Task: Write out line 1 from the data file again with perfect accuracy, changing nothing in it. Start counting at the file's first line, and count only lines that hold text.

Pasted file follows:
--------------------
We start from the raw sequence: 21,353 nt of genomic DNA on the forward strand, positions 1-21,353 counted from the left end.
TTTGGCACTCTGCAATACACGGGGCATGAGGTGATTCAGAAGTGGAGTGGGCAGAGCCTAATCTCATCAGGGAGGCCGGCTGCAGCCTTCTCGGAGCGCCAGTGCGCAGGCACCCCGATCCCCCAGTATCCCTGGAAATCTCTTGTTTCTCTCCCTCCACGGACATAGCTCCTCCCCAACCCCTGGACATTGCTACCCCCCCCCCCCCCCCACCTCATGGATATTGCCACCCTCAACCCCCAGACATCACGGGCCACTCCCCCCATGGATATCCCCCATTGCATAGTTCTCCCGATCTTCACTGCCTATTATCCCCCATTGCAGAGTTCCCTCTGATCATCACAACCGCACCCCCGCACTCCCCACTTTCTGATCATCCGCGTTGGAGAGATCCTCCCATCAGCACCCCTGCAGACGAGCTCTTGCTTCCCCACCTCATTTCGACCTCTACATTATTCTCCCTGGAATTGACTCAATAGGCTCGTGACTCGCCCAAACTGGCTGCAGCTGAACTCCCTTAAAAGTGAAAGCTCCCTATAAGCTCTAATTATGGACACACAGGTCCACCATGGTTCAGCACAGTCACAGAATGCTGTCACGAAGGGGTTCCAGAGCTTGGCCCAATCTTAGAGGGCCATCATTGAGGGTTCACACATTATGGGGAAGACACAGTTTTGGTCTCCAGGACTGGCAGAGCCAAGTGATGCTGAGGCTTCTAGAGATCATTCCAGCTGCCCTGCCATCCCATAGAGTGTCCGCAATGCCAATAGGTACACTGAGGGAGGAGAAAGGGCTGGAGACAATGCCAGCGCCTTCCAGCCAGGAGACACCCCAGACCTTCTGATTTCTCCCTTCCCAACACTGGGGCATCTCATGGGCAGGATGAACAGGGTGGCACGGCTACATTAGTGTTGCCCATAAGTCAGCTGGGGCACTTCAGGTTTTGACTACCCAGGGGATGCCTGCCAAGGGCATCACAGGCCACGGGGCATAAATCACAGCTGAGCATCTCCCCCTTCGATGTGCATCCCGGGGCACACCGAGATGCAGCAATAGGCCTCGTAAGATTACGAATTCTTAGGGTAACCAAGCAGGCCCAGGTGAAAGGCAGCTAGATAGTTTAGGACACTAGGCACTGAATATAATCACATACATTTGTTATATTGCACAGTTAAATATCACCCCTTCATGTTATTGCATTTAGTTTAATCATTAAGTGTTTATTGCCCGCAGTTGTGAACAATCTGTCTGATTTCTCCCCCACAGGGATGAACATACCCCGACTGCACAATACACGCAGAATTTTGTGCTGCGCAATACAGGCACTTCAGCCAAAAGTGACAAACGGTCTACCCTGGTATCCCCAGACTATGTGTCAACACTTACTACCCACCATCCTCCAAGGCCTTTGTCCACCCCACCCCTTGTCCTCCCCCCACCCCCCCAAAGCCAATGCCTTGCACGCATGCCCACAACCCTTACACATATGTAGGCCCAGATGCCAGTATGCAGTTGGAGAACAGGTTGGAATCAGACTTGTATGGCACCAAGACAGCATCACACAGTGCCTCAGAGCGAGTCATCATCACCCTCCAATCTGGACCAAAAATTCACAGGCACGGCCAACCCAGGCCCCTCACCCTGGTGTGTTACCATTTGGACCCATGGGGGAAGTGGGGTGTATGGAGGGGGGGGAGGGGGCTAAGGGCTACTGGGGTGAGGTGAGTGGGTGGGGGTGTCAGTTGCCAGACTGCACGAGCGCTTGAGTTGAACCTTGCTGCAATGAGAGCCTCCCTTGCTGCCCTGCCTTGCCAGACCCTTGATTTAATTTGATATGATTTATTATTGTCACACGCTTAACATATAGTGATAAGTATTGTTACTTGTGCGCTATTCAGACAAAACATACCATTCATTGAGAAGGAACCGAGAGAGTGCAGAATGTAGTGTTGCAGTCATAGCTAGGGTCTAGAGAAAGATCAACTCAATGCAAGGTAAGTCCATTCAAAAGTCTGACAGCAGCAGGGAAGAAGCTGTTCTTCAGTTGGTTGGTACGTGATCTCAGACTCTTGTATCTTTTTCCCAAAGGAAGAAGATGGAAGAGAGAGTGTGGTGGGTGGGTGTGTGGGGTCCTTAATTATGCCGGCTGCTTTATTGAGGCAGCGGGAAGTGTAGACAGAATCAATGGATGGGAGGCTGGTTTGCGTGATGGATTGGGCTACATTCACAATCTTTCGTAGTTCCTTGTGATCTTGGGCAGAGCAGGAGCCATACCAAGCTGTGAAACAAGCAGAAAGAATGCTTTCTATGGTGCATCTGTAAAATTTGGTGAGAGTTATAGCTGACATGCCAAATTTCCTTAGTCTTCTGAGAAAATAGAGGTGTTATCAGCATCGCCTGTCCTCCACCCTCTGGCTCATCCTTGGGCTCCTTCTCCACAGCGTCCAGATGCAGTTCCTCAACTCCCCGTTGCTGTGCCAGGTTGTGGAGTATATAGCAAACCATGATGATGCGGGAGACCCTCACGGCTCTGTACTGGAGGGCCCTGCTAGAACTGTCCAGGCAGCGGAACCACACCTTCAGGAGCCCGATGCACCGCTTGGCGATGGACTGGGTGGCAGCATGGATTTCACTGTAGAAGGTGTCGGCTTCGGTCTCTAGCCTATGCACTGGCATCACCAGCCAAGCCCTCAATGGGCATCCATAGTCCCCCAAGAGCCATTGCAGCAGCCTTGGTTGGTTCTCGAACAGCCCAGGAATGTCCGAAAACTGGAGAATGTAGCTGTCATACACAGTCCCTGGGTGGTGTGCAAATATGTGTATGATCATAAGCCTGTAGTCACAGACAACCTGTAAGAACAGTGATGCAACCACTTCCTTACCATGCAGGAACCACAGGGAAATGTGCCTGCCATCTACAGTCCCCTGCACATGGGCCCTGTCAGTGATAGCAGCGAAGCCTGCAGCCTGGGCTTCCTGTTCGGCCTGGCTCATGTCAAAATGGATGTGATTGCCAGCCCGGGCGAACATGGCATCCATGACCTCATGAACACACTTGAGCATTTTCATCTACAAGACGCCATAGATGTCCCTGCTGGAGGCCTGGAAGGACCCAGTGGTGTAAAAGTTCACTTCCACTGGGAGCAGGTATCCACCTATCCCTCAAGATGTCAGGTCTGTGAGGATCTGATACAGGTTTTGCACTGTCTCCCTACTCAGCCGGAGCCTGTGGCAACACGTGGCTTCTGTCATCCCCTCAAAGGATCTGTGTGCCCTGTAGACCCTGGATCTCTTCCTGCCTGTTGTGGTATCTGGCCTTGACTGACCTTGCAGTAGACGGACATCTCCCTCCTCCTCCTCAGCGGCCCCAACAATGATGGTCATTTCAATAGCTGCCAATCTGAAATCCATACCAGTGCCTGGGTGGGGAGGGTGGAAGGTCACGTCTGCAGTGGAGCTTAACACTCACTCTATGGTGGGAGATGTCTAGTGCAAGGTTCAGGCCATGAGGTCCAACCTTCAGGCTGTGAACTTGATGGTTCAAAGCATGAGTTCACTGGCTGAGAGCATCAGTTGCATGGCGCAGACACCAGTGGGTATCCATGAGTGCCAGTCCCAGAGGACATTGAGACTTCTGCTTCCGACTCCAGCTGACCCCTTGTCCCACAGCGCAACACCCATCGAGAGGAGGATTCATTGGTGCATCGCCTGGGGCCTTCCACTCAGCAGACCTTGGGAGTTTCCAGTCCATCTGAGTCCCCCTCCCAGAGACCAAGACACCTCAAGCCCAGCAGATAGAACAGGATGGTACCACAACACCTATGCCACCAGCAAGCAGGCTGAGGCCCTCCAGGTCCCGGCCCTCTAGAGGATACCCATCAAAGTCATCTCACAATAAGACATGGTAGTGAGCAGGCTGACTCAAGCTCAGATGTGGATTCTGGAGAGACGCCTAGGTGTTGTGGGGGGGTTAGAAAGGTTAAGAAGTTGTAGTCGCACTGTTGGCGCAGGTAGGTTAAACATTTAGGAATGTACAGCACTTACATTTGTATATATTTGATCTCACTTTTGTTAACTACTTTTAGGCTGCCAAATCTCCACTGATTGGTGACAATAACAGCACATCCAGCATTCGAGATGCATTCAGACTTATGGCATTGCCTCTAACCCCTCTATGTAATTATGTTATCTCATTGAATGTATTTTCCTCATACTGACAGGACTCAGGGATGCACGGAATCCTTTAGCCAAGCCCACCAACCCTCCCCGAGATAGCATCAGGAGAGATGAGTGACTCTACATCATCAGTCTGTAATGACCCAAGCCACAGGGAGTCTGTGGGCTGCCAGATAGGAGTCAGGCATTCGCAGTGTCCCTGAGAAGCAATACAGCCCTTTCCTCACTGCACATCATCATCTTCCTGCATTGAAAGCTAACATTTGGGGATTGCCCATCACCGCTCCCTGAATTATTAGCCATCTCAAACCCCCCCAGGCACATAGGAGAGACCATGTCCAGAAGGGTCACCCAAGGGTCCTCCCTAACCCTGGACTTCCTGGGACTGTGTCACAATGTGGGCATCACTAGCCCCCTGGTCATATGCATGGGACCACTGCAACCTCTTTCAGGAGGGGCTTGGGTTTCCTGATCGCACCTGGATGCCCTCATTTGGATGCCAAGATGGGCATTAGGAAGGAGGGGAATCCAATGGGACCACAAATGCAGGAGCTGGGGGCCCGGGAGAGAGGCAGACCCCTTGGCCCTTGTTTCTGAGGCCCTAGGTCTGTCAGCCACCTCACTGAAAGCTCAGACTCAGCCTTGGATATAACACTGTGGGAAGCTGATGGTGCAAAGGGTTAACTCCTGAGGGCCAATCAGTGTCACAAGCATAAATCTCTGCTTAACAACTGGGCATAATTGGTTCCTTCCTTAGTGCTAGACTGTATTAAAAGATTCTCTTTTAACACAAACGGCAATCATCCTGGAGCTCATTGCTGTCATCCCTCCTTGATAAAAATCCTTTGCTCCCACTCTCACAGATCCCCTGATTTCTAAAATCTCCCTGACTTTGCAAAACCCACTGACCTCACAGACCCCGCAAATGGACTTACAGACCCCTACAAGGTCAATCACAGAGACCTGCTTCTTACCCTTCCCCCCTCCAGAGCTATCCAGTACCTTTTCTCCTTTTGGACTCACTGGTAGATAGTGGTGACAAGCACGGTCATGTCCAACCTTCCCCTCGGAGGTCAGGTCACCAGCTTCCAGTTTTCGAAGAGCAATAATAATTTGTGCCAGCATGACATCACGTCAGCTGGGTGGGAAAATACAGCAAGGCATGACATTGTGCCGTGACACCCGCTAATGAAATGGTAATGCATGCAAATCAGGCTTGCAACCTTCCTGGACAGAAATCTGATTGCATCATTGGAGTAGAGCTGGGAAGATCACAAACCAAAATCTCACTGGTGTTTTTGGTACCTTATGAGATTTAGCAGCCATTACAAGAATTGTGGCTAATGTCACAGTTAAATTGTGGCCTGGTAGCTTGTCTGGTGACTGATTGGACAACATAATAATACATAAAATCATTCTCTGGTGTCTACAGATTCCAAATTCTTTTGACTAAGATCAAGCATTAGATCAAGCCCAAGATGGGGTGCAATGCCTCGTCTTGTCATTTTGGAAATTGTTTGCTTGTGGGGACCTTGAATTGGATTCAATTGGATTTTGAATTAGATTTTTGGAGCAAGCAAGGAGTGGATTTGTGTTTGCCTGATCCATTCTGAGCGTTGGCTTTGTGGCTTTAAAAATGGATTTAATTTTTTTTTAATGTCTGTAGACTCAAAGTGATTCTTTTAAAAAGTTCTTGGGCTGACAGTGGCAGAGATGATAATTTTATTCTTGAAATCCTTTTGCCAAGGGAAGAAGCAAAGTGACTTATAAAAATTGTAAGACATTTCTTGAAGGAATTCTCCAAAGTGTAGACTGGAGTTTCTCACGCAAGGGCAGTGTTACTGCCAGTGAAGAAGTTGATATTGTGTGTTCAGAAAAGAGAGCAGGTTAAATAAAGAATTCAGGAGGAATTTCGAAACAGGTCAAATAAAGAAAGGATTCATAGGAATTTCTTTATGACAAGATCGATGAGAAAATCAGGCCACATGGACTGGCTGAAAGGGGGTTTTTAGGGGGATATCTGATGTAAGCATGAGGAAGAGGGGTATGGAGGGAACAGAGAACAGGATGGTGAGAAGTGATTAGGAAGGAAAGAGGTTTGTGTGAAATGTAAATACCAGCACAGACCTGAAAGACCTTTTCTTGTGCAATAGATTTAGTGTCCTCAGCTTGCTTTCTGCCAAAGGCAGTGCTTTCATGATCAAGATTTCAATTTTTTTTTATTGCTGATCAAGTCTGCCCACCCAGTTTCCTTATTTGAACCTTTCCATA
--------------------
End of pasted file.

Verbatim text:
We start from the raw sequence: 21,353 nt of genomic DNA on the forward strand, positions 1-21,353 counted from the left end.